One group of indicators, International Outlook: People, Research, includes the ratio of international to domestic staff, the ratio of international to domestic students and the proportion of papers with an international co-author.
Research: Volume, Income, Reputation includes the results of a reputation survey, research income, which is scaled against staff numbers and normalised for purchasing power parity and the number of papers per staff.
Teaching: the Learning Environment is based on five indicators: the academic reputation survey, staff student ratio, the ratio of doctoral to bachelor's degrees, the number of doctorates divided by the number of academic staff and institutional income scaled against academic staff numbers.
This means that if a university enjoys a rise or suffers a fall for the international, teaching or research indicators it is impossible to see exactly what was the cause.
If, for example, the score for teaching for a given university increased it could result from one or more of the following:
- a rise in the number of votes received in the academic survey
- an increase in the number of teaching staff
- a fall in the number of students
- an increase in the number of doctoral degrees awarded
- a fall in the number of bachelor degrees awarded
- an increase in institutional income.
The published scores for the indicator groups do not represent raw data. They are z scores and therefore can change if the mean scores for all ranked universities change. So, a rise in the teaching indicators score might also result from one or more of the following, which could contribute to lowering the mean score from which the university z scores are calculated:
- a fall in the mean number of votes for ranked universities in the academic survey
- a reduction in the mean number of teaching staff at ranked universities
- an increase in the mean number of students at ranked universities
- a fall in the mean number of doctoral degrees awarded ranked universities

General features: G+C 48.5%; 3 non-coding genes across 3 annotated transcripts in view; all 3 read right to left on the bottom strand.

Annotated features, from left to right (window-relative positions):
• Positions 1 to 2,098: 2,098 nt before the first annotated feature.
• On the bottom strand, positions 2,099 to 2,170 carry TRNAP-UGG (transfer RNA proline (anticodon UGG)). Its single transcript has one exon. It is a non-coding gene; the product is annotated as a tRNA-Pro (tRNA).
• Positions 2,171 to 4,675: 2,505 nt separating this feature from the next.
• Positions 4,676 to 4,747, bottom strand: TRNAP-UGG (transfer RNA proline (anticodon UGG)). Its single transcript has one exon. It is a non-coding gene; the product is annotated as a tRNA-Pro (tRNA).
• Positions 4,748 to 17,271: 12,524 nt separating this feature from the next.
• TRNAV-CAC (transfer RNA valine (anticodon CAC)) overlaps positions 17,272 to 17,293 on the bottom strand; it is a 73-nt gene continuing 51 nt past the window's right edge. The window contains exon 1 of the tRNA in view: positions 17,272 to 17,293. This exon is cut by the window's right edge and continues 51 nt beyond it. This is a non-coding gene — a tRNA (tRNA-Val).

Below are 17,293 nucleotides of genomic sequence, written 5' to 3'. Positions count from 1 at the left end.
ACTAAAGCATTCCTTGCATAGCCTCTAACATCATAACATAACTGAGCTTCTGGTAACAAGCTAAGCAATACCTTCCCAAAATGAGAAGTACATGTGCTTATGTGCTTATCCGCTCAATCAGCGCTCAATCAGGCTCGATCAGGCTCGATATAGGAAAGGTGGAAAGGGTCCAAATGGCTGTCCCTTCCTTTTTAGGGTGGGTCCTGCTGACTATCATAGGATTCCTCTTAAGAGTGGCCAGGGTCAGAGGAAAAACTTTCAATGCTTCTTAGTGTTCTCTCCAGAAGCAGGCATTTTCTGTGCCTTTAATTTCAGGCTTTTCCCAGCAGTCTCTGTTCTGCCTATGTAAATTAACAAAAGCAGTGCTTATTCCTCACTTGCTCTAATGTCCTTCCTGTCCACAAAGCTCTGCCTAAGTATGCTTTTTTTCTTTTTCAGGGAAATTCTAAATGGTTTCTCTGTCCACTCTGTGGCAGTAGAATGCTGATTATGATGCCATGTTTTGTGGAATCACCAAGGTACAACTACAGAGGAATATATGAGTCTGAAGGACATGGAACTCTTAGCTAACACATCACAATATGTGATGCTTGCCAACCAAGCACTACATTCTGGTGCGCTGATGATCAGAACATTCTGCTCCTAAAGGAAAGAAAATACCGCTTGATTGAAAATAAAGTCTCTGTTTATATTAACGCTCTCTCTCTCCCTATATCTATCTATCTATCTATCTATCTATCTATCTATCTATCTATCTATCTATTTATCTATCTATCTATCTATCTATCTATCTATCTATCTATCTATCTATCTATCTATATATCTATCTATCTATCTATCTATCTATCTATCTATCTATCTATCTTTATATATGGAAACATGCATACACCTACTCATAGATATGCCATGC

- an increase in the mean number of bachelor degrees awarded at ranked universities
- a fall in the mean institutional income of ranked universities.
Unless THE and TR disaggregate their data interpreting their results is going to be very problematical. It would also be unwise to judge the impact of changes in public or university policies by looking at changes in the rankings.
An example is the University of Hong Kong (UHK). Between 2012 and 2013 it fell from 35th to 43rd place in the THE world rankings, its overall score falling from 75 .6 to 65.5. There were slight falls for citations from 62.1 to 61.5 and international outlook from 81.7 to 80.3 and a somewhat larger fall for income from industry from 62.5 to 56.9. There were very large falls for the combined teaching indicators, from 78.4 to 61.6, and the research indicators, from 85.9 to 69.9.
THE may be on to something. UHK has slipped in the QS and Shanghai rankings as well. But exactly what they are on to is not clear.
At the recent World Class Universities conference in Shanghai, Gerard Postiglione referred to suggestions that the fall in the position of UHK and other Hong Kong research universities in the THE rankings may have resulted from a conflict between indigenous and international leadership, difficulties in attracting funding from industry and the transition from a British-style 3 year degree programme to a 4 year American style programme.
It is difficult to see how the change from a three year to a four year system would have a direct effect. Such a change could impact the THE rankings by increasing the number of undergraduate students compared to doctoral candidates or compared to faculty but this change began to come into effect in 2012 whereas the date in the 2013 rankings refers to 2011. It is possible though that arguments about the impending switch might have had an effect on the reputation survey but unless THE and TR publish separate data for all their indicators it is not possible to be certain about the causes for the decline of Hong Kong universities. .